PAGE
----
The Economist has a good article this week about the contrast between “the America that works” and “the America that doesn’t,” as they put it. Interestingly, the America that doesn’t work is in large part thanks to the federal government, and the America that works is mostly happening thanks to state polices. Here is a description of the dysfunctional half of America:
Its debt is rising, its population is ageing in a budget-threatening way, its schools are mediocre by international standards, its infrastructure rickety, its regulations dense, its tax code byzantine, its immigration system hare-brained—and it has fallen from first position in the World Economic Forum’s competitiveness rankings to seventh in just four years. Last year both Mr Obama and his election opponent, Mitt Romney, complained about the American dream slipping away. Today, the country’s main businesses sit on nearly $2 trillion in cash, afraid to invest in part because corporate bosses cannot imagine any of Washington’s feuding partisans fixing anything.
Although many countries possess big reserves of oil and gas trapped in impermeable rocks, American businesses worked out how to free that energy and then commercialised that technology at a rapid pace; the resulting “shale gale” is now billowing the economy’s sails.
Some of the money for fracking technology came from the federal government, but the shale revolution has largely happened despite Mr Obama and his tribe of green regulators. It has been driven from the bottom up—by entrepreneurs and by states like North Dakota competing to lure in investors with notably more fervour than, say, France.
The America that works is also one where states have understood that it is time to try (ever so timidly) a new model:
This fits a pattern. Pressed for cash, states are adopting sweeping reforms as they vie to attract investments and migrants. Louisiana and Nebraska want to abolish corporate and personal income taxes. Kansas has created a post called “the Repealer” to get rid of red tape and pays a “bounty” to high schools for every vocational qualification their students earn in certain fields; Ohio has privatised its economic-development agency; Virginia has just reformed its petrol-tax system.
In this second, can-do America, creative policymaking is being applied to the very problems Congress runs away from, like infrastructure spending. While the federal government twiddles its thumbs, states and cities, which are much shorter of cash, are coming up with new ways to raise money for roads, bridges and schools. Chicago has a special trust to drum up private funds to refurbish decrepit city buildings. Indiana has turned to privatisation to raise money for road-building.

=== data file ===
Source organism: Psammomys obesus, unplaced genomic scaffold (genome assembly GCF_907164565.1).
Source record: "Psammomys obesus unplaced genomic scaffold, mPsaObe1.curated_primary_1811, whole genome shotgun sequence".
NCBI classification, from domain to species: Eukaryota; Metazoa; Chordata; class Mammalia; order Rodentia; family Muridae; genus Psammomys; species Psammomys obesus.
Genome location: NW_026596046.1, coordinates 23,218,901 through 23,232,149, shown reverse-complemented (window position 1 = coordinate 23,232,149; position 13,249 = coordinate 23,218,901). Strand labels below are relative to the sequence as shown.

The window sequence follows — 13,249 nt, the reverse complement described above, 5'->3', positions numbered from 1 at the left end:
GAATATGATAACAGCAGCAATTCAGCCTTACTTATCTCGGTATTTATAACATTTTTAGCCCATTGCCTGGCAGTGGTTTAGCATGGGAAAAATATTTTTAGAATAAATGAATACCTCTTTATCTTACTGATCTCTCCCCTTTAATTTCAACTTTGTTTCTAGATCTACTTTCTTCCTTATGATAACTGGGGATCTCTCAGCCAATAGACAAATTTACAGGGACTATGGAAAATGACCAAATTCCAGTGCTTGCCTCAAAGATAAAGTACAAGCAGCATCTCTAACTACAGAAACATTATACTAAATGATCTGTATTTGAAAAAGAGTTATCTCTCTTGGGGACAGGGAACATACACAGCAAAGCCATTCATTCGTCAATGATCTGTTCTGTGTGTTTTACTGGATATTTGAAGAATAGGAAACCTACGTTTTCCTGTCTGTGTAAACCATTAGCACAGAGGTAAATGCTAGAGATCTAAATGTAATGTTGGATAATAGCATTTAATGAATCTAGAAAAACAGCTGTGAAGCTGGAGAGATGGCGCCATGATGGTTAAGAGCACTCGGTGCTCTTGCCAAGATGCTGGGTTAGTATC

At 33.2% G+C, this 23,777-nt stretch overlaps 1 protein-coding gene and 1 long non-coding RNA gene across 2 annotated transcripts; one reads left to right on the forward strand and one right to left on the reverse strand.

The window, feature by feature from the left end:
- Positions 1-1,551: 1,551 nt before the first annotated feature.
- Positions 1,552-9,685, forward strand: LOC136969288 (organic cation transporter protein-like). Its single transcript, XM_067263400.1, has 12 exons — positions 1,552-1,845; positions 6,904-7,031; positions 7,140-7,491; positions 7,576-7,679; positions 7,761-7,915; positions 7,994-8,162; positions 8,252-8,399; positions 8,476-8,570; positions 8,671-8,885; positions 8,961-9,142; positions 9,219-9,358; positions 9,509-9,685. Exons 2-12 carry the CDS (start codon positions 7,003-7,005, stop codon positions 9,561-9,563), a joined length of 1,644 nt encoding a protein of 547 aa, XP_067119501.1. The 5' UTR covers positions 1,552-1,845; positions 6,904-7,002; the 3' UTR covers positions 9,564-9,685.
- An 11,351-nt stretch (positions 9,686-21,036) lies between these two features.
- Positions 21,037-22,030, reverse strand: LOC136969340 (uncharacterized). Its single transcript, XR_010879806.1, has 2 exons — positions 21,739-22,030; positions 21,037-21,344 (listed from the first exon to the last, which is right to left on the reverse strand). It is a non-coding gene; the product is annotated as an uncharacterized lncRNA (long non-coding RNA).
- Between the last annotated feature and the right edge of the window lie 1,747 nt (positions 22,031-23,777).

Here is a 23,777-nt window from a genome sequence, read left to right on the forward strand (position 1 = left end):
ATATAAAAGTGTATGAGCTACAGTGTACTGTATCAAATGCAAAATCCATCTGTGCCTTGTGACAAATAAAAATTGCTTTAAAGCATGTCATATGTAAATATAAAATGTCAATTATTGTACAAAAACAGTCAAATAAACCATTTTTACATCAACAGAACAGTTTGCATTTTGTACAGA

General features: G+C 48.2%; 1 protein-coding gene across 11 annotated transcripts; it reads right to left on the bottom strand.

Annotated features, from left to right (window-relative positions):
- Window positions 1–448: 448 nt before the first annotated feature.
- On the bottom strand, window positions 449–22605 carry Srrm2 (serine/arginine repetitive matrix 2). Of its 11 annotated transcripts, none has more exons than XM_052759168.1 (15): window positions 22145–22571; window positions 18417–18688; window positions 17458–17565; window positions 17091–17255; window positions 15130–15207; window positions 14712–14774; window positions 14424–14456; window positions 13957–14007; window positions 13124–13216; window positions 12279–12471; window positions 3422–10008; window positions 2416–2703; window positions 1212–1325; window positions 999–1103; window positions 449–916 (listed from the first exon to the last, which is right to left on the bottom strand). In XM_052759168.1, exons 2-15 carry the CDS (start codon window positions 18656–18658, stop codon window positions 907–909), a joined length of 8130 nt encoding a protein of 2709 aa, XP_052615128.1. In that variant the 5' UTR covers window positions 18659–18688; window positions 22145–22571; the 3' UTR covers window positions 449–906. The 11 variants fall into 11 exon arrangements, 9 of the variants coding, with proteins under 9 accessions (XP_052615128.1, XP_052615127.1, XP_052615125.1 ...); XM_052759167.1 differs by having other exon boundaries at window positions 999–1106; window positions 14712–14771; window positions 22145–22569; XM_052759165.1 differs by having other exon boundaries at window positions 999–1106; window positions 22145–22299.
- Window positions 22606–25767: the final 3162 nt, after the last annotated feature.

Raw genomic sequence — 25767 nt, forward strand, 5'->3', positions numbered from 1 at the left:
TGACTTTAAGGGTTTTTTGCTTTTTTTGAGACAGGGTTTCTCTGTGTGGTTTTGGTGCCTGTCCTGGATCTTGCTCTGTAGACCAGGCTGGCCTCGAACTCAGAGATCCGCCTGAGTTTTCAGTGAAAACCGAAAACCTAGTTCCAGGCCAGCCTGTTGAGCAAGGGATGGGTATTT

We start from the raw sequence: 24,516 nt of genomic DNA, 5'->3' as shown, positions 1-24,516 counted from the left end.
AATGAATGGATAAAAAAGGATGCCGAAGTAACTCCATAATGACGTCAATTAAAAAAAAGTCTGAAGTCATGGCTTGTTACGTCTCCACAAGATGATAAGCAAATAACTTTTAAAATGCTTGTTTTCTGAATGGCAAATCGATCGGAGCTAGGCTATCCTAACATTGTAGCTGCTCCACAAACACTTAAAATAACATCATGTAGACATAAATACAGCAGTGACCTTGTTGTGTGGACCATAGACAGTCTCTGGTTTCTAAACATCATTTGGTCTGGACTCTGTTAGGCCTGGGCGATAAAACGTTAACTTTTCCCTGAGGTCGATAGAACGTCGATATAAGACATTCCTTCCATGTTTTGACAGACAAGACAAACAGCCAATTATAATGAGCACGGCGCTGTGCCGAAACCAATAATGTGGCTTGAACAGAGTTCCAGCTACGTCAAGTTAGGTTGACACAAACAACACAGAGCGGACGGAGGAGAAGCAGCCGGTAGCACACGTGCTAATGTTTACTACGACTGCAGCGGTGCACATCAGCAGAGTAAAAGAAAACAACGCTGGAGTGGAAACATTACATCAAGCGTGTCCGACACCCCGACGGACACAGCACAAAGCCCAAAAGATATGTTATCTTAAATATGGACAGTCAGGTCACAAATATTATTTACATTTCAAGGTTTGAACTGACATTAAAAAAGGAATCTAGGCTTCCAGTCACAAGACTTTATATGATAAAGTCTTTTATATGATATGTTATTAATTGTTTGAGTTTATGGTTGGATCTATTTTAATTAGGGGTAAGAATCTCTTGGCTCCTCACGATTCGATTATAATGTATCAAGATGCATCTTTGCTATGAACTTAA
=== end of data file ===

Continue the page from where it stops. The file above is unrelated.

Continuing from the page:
Better yet, in the America that works, parents fed up with seeing their kids trapped in failing public schools are pushing education reforms in many states around the country.
As The Economist notes, “regulation, innovation, infrastructure, education: each of these is crucial to competitiveness. Put together the small things happening in the states, and they become something rather big. That is the essence of the America that works.” The federal government, therefore, should learn from the states and finally stand aside. The whole thing is here.
States still have a long way to go. On a related note, a few weeks ago in this space I mentioned a project led by Matt Mayer called Competitive Federalism, which is rightly pushing for the states to reclaim their independence from the federal government. Plenty of the free-market reforms have happened at the state levels, but often the federal government impedes progress by imposing mandates onto the states by luring them in with a free lunch. Fiscal federalism is mostly dead, but maybe, one hopes, this project could bring it back to life. (You can learn more about the Competitive Federalism project here. )
Also, see this great piece by Cato Institute Tad DeHaven about Force Feeding Fiscal Federalism.